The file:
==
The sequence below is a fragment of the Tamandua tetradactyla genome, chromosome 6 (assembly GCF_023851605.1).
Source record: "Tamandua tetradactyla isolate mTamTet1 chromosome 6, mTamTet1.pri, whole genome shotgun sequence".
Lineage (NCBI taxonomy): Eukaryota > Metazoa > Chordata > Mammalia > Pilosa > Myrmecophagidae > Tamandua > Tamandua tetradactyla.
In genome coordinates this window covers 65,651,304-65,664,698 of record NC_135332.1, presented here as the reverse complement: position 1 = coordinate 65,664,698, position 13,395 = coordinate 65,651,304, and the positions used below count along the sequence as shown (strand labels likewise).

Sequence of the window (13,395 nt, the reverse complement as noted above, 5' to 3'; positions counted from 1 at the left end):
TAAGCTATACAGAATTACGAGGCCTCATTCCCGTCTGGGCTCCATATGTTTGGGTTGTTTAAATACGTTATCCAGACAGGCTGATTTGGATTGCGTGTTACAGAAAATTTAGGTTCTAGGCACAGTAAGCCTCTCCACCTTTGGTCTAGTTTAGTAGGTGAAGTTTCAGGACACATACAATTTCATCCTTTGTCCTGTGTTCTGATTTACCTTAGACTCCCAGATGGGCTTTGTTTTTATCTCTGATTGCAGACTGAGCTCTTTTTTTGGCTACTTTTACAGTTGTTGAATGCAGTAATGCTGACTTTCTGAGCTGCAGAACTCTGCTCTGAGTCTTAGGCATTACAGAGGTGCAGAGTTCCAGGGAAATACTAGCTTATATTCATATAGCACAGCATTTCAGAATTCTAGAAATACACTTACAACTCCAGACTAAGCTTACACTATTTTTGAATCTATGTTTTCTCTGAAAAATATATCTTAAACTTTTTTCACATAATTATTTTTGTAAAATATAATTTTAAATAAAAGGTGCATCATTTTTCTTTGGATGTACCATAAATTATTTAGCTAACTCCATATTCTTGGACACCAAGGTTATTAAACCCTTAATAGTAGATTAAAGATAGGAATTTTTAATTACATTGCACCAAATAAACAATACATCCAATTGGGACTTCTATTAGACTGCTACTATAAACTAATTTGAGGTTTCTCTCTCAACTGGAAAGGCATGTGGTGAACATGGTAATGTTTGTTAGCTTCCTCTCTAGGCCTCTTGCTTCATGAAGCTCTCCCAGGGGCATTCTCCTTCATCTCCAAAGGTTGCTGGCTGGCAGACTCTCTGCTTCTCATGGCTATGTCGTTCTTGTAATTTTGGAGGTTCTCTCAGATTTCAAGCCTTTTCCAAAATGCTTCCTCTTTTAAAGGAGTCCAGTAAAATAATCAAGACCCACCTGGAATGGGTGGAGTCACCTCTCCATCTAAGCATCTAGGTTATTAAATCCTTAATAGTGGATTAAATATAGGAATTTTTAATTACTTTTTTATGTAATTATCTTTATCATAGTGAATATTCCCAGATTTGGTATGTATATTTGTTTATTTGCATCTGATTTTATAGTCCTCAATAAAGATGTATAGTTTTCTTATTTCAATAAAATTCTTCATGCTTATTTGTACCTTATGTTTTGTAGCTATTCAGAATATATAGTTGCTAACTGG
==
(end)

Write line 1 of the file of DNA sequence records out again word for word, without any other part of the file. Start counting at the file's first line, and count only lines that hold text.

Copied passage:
The sequence below is a fragment of the Tamandua tetradactyla genome, chromosome 6 (assembly GCF_023851605.1).